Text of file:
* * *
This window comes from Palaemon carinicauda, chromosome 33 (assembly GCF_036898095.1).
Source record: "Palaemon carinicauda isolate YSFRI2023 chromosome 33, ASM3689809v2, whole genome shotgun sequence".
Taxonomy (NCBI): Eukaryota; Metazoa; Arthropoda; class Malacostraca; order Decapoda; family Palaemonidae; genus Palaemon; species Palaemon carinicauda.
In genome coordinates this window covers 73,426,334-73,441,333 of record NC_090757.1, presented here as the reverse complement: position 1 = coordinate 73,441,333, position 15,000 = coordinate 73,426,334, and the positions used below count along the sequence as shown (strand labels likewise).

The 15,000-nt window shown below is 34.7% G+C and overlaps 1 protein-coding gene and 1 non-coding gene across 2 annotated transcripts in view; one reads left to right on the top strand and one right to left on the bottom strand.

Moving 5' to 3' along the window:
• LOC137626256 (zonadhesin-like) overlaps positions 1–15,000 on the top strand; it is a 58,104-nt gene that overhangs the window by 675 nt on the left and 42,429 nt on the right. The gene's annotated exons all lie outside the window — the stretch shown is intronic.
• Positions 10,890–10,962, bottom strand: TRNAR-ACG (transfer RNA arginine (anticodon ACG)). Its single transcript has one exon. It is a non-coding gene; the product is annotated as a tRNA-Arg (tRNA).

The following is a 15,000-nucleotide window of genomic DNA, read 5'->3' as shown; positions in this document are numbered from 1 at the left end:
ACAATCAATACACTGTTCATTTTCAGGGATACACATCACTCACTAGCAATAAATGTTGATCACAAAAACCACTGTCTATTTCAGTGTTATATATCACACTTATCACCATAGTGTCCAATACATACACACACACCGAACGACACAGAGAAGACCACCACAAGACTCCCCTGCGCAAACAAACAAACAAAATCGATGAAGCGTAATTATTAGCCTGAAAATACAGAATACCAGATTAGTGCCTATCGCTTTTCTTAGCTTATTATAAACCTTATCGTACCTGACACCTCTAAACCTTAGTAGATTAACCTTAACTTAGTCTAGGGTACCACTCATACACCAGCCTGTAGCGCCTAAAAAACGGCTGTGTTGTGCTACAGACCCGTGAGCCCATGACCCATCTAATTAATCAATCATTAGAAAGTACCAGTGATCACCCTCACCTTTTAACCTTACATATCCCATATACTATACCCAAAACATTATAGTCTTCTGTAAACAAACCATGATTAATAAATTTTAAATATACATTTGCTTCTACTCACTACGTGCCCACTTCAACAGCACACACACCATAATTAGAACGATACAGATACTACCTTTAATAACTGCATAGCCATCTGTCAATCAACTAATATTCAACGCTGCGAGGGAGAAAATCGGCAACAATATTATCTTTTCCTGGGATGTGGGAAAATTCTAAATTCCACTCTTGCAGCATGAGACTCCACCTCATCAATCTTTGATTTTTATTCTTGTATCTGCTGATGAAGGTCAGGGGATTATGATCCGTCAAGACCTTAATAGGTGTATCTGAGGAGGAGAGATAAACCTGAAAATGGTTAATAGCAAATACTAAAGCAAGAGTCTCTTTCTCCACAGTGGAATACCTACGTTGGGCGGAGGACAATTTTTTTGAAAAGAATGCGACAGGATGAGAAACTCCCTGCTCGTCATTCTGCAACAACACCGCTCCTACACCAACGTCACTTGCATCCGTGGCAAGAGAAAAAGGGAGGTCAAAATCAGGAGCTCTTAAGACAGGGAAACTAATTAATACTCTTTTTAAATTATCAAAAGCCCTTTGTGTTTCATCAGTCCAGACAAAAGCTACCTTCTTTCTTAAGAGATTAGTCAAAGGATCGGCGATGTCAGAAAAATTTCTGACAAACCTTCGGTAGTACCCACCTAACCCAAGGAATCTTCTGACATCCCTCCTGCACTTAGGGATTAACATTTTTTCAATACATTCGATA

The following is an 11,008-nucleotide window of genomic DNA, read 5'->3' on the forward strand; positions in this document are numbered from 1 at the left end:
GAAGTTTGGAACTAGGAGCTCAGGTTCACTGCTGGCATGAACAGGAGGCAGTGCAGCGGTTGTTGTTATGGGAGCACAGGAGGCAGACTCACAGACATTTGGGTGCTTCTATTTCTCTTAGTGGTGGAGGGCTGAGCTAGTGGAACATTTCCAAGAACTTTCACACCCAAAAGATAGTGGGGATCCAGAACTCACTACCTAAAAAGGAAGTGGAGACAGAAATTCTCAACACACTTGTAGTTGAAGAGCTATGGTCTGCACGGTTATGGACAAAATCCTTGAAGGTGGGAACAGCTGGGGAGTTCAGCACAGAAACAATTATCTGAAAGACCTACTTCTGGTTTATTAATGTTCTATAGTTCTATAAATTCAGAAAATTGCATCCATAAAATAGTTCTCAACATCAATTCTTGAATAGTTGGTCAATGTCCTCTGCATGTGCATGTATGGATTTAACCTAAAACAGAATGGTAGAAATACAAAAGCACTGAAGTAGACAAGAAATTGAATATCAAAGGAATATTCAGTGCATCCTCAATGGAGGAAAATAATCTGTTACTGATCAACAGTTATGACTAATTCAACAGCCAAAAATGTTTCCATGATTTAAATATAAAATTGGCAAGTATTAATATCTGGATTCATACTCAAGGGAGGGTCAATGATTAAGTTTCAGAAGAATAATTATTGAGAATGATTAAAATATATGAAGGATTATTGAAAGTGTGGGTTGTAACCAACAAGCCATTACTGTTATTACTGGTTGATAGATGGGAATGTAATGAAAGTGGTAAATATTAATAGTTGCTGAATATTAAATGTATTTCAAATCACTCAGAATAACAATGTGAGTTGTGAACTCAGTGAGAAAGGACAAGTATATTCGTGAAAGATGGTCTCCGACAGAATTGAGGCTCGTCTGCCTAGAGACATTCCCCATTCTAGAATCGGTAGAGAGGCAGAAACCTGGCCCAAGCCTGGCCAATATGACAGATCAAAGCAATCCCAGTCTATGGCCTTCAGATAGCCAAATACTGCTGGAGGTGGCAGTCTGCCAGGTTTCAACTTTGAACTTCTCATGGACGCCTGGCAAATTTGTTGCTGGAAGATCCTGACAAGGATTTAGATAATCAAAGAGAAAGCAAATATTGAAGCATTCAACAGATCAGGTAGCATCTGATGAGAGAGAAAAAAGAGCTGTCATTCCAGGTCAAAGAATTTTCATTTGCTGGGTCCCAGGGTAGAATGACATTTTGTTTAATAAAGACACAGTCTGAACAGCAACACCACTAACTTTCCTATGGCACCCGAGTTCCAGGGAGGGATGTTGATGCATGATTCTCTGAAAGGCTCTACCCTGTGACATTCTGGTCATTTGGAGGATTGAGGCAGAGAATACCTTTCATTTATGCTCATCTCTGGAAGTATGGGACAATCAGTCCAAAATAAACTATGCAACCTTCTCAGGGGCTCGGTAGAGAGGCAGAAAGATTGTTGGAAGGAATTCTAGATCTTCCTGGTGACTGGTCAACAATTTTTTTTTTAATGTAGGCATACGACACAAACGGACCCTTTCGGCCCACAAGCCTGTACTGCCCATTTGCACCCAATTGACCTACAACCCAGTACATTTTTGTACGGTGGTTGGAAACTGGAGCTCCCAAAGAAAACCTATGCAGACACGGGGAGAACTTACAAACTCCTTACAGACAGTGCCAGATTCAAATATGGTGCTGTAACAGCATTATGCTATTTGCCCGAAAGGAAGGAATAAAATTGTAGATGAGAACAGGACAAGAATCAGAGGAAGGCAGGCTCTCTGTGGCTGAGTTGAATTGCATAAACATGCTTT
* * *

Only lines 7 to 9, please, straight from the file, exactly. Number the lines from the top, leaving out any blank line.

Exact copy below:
• LOC137626256 (zonadhesin-like) overlaps positions 1–15,000 on the top strand; it is a 58,104-nt gene that overhangs the window by 675 nt on the left and 42,429 nt on the right. The gene's annotated exons all lie outside the window — the stretch shown is intronic.
• Positions 10,890–10,962, bottom strand: TRNAR-ACG (transfer RNA arginine (anticodon ACG)). Its single transcript has one exon. It is a non-coding gene; the product is annotated as a tRNA-Arg (tRNA).

The following is a 15,000-nucleotide window of genomic DNA, read 5'->3' as shown; positions in this document are numbered from 1 at the left end: